I often have clients ask questions such as "Do I really need an attorney?" or "Can't I just do it myself?". These questions are especially common in divorce and custody matters. Certainly people have every right to represent themselves in litigation. The Court even provides some self-help materials to assist those who believe that they cannot afford an attorney of those who simply want to represent themselves. For some people, self-representation can work well. If the parties are not fighting about anything and do not have children or substantial assets, these DIY divorces can be a blessing. However, for most people, the desire to save money upfront often increases the costs of litigation. If your case is contested and there is an attorney on the other side, don't be surprised if they try to catch you on technicalities as missing deadlines can carry significant consequences.
When you hire an attorney at the beginning of litigation, the attorney can formulate a strategy and work to implement that strategy throughout the duration of the case. They can help you set the right tone and ensure that the proper steps are taken along the way. The disclosures and the discovery all lead into the final product. Every step in the case should be intended to further that plan.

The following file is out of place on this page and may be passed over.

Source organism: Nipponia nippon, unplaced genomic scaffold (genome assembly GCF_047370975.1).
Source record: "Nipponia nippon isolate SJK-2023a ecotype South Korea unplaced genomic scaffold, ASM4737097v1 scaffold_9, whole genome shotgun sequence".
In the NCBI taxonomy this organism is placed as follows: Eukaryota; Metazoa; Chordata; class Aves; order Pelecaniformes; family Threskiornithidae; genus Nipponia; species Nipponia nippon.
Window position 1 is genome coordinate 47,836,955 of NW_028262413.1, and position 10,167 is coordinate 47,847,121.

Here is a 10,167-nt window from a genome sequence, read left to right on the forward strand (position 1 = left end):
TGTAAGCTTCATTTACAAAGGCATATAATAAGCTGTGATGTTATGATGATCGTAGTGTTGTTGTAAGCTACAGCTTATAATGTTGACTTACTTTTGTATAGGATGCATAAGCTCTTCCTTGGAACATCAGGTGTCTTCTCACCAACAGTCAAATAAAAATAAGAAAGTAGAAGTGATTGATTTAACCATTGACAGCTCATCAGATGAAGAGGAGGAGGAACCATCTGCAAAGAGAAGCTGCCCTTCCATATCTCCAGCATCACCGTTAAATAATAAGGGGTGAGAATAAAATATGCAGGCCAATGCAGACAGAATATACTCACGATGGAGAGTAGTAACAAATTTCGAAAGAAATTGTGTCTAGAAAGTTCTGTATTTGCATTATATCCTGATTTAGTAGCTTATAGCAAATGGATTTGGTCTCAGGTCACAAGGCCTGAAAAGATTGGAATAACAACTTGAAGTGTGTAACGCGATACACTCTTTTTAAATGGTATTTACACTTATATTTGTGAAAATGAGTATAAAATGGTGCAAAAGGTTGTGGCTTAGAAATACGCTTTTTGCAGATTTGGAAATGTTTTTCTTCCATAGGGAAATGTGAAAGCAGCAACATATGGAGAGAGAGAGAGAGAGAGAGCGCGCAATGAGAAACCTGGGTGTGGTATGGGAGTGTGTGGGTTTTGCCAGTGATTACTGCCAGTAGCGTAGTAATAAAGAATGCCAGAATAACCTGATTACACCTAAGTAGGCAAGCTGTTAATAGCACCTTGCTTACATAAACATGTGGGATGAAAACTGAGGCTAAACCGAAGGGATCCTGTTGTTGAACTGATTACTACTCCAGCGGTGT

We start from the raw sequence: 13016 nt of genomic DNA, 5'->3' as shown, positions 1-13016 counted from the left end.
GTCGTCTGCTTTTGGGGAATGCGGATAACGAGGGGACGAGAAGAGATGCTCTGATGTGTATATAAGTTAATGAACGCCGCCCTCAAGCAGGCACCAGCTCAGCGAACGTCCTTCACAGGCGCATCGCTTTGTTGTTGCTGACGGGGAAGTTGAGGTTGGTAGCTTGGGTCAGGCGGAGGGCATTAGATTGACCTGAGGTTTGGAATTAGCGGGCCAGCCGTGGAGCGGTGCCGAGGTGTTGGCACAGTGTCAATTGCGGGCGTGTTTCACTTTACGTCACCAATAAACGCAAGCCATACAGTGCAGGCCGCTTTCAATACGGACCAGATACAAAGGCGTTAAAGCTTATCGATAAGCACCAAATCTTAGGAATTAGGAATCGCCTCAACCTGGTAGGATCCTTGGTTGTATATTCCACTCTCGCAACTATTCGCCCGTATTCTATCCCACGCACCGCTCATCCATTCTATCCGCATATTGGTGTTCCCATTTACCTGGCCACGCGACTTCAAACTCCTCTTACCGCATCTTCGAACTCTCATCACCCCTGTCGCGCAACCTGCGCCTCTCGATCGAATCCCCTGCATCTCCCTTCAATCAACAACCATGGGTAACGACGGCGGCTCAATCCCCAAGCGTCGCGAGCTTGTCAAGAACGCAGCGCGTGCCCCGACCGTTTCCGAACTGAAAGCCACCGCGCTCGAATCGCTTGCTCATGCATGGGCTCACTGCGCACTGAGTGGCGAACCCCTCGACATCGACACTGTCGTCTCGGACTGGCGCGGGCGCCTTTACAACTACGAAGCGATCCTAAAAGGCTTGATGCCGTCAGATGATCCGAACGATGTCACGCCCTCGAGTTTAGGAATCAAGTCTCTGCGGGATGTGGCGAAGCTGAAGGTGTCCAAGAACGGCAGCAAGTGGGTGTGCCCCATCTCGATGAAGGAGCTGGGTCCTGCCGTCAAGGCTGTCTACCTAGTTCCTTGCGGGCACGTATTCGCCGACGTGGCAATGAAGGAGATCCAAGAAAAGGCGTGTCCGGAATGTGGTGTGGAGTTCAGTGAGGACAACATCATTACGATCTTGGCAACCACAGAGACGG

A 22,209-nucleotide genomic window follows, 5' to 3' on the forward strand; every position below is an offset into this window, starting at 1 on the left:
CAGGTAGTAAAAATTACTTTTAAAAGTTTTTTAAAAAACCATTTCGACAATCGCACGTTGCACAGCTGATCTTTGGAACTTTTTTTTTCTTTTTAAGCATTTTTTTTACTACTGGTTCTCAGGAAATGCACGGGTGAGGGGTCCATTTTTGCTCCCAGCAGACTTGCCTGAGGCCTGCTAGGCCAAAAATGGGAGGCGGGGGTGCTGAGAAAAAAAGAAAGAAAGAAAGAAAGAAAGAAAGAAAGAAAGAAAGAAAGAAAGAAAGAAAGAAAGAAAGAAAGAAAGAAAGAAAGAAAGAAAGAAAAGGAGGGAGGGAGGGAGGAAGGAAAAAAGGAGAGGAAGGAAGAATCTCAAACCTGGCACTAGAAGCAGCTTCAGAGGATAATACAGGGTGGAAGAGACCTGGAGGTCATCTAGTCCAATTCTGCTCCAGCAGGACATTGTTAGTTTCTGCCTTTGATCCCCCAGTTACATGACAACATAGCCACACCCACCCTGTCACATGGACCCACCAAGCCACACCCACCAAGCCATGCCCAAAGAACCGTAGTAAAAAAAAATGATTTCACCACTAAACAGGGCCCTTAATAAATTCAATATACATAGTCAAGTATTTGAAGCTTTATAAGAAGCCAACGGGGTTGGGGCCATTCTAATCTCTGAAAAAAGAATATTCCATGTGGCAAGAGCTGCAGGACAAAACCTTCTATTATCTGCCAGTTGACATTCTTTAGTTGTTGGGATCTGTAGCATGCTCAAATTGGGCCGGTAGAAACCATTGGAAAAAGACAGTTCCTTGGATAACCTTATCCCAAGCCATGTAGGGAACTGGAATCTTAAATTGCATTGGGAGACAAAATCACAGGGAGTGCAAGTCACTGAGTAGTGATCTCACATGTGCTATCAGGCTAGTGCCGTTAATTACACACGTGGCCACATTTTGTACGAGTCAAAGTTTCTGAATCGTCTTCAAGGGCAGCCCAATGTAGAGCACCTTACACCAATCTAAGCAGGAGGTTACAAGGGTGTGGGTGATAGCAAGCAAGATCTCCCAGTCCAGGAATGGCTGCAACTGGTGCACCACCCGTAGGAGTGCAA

When an attorney enters the case in the middle of litigation or right before a hearing, their hands can be tied to some degree. If discovery is closed, it may be difficult to obtain additional evidence that may necessary or helpful. If a hearing is imminent, the ability to obtain necessary evidence may be limited. Coming into a case late in the process if often more expensive that starting having an attorney through the entire process. When I come into a case in the later stages of litigation, I often have to spend significant time working backwards to learn the case, determine what has already happened, what evidence is available, and what evidence we still need. Sometimes in working backwards I find myself either stuck in a strategy that I don't agree with or having to work to change that strategy. This working backwards and correcting the case can often be more difficult and more expensive than had it been done correctly from the onset.
My advice is don't be penny wise and pound foolish. Talk to an attorney early in the process. If you can't afford to hire an attorney to handle the case, you should still talk to an attorney. Utah Legal Services and the Timpanogos Legal Center offer free clinics in St. George where you can get advice from an attorney. Many attorneys in town offer either free or reduced rate consultations. Use that opportunity to review documents you intend to use and/or to formulate a big picture strategy for your case. Knowing the big picture will help keep you on the right track.